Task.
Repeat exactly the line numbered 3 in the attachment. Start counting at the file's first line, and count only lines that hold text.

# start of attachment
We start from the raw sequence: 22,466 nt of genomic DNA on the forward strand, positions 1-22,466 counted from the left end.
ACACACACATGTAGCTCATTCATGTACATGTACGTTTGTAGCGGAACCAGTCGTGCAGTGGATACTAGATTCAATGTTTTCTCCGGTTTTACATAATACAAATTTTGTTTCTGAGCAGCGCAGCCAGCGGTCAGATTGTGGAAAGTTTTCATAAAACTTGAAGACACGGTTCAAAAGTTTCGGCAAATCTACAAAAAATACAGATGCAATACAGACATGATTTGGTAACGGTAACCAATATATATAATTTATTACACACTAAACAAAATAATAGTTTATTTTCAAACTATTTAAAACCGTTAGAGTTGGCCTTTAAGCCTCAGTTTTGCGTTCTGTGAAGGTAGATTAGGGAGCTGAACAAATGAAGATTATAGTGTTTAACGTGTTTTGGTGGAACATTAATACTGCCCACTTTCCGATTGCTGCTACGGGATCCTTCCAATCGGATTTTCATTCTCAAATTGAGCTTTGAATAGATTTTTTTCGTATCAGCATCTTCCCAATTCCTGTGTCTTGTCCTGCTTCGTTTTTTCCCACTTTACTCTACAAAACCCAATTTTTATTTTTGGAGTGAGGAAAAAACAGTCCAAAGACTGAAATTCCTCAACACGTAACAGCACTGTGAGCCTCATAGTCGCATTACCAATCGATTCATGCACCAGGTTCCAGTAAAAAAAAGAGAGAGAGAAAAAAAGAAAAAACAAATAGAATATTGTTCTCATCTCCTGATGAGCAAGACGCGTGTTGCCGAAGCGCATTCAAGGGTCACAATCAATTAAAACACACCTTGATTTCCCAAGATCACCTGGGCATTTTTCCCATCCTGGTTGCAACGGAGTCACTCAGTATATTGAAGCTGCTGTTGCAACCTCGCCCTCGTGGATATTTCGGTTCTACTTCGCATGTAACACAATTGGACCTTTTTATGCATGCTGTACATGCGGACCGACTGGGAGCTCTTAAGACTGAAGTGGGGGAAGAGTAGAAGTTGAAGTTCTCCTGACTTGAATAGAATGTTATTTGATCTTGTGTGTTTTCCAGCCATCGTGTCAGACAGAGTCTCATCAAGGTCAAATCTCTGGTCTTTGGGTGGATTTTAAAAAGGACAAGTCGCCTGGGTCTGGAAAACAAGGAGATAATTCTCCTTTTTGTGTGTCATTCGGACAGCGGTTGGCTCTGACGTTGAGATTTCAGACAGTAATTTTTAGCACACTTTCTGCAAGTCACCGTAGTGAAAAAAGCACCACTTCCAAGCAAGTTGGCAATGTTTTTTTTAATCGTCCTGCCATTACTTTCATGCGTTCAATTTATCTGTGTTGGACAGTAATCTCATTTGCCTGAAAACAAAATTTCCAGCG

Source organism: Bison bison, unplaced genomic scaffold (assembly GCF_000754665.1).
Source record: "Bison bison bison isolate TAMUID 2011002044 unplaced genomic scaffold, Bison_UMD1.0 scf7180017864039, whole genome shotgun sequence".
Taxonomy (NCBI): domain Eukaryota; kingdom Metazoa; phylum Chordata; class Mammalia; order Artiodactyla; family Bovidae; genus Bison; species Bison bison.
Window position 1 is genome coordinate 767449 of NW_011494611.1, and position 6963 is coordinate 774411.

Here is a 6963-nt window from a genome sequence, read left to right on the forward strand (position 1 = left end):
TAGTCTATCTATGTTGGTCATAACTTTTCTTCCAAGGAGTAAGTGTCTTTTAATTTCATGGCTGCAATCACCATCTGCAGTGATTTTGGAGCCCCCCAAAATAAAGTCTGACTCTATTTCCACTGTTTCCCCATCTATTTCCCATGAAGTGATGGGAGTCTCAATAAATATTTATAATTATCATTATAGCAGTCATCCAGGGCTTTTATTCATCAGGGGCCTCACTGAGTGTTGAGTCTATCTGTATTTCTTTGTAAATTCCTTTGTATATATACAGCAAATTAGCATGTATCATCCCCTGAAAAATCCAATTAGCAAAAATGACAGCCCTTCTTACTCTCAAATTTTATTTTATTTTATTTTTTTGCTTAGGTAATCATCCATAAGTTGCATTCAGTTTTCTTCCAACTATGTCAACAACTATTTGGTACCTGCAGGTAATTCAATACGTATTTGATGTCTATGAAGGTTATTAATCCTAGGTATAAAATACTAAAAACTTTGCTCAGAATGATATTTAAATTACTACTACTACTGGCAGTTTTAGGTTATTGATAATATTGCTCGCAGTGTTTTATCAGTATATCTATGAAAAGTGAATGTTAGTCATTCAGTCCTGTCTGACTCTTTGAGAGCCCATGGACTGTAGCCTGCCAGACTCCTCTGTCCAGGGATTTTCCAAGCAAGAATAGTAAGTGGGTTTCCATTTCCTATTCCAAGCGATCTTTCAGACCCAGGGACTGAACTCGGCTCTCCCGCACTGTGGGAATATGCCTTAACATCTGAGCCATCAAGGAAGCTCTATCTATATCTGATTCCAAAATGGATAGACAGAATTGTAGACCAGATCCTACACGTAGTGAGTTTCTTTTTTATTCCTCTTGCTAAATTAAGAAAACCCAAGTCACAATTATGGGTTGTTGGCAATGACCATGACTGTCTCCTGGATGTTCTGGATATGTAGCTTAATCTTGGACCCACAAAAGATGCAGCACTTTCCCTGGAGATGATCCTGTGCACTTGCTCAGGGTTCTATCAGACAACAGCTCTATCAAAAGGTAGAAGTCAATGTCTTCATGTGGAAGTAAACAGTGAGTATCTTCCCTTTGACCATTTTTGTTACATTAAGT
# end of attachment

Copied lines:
Source organism: Bison bison, unplaced genomic scaffold (assembly GCF_000754665.1).